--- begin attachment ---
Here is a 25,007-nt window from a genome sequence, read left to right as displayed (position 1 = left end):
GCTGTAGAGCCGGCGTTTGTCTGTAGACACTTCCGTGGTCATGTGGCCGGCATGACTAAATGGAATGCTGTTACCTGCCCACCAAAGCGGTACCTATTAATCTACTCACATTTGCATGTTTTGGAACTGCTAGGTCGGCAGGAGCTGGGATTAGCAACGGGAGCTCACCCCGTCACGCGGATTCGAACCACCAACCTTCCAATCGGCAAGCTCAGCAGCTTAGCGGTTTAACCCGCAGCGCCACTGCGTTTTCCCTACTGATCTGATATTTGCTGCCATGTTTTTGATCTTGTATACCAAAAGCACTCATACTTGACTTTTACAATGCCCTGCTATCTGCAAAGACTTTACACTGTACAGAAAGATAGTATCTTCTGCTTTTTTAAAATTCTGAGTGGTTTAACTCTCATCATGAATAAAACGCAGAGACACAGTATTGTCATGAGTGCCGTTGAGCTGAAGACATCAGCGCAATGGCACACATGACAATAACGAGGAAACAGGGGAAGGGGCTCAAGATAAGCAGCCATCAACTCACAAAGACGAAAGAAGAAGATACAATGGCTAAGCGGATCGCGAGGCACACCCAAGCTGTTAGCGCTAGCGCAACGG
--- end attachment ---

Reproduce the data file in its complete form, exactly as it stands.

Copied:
Here is a 25,007-nt window from a genome sequence, read left to right as displayed (position 1 = left end):
GCTGTAGAGCCGGCGTTTGTCTGTAGACACTTCCGTGGTCATGTGGCCGGCATGACTAAATGGAATGCTGTTACCTGCCCACCAAAGCGGTACCTATTAATCTACTCACATTTGCATGTTTTGGAACTGCTAGGTCGGCAGGAGCTGGGATTAGCAACGGGAGCTCACCCCGTCACGCGGATTCGAACCACCAACCTTCCAATCGGCAAGCTCAGCAGCTTAGCGGTTTAACCCGCAGCGCCACTGCGTTTTCCCTACTGATCTGATATTTGCTGCCATGTTTTTGATCTTGTATACCAAAAGCACTCATACTTGACTTTTACAATGCCCTGCTATCTGCAAAGACTTTACACTGTACAGAAAGATAGTATCTTCTGCTTTTTTAAAATTCTGAGTGGTTTAACTCTCATCATGAATAAAACGCAGAGACACAGTATTGTCATGAGTGCCGTTGAGCTGAAGACATCAGCGCAATGGCACACATGACAATAACGAGGAAACAGGGGAAGGGGCTCAAGATAAGCAGCCATCAACTCACAAAGACGAAAGAAGAAGATACAATGGCTAAGCGGATCGCGAGGCACACCCAAGCTGTTAGCGCTAGCGCAACGG